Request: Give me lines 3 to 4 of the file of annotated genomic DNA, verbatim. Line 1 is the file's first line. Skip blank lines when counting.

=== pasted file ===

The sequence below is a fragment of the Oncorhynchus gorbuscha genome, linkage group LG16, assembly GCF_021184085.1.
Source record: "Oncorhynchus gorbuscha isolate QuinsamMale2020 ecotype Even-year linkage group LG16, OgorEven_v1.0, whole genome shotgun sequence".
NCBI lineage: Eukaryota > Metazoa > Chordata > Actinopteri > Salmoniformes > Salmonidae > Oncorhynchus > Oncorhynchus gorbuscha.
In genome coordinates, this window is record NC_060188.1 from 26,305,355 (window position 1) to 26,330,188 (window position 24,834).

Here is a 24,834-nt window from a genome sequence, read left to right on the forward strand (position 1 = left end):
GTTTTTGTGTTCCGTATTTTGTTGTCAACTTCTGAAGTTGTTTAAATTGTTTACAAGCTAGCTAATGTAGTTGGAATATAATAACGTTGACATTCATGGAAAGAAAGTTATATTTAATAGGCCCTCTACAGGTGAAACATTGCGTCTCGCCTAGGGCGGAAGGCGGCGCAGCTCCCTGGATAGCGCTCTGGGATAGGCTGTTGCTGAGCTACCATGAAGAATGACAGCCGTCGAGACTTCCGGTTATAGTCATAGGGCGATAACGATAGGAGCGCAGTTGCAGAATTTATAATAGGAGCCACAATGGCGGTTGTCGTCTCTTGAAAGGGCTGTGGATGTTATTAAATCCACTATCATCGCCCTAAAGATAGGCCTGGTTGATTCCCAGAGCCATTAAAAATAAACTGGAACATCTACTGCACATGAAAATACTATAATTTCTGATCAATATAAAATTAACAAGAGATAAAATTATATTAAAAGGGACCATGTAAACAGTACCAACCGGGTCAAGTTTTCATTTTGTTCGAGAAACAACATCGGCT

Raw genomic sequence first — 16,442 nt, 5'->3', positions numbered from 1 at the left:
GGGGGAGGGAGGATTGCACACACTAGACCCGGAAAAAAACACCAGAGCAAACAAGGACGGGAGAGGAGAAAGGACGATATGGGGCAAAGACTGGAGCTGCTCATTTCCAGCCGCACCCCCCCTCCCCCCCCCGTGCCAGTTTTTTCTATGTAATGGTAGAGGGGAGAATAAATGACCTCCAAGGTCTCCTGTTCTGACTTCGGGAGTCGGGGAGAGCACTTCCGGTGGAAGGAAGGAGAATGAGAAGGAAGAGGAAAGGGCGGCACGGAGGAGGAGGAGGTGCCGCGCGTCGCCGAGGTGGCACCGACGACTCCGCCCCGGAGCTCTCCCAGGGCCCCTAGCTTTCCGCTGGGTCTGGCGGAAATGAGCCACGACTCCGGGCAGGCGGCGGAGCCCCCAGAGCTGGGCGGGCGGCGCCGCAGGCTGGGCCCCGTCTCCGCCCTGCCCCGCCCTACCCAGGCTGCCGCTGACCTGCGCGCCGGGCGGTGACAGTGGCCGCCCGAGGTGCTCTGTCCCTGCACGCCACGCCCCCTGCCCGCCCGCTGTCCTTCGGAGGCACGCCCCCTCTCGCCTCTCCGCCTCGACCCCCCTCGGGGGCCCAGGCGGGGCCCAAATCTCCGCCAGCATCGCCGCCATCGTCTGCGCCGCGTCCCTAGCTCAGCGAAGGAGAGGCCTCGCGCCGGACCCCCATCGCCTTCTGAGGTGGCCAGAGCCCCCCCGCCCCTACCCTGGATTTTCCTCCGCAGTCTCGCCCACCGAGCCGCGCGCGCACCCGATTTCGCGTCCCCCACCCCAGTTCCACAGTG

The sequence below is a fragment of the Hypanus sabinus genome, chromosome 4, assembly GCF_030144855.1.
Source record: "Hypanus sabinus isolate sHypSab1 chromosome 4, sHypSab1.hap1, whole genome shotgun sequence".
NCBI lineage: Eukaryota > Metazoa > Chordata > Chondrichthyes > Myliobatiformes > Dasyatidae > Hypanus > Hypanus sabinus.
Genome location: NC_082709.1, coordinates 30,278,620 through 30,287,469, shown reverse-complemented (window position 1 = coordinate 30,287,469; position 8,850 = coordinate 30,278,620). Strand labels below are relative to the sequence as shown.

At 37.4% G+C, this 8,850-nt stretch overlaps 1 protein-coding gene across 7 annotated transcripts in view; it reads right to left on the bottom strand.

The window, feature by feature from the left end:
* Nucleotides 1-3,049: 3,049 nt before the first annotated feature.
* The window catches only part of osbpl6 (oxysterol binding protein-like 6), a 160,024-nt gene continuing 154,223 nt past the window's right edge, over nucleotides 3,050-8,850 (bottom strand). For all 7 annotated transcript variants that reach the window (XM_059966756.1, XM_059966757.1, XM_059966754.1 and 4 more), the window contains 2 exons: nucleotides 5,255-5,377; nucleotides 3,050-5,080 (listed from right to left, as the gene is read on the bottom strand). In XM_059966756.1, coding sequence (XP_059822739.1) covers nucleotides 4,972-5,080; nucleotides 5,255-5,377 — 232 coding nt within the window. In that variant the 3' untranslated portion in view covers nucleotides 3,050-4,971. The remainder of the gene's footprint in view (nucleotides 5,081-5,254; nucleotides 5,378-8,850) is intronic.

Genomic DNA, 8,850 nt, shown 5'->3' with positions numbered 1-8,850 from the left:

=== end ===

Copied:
NCBI lineage: Eukaryota > Metazoa > Chordata > Actinopteri > Salmoniformes > Salmonidae > Oncorhynchus > Oncorhynchus gorbuscha.
In genome coordinates, this window is record NC_060188.1 from 26,305,355 (window position 1) to 26,330,188 (window position 24,834).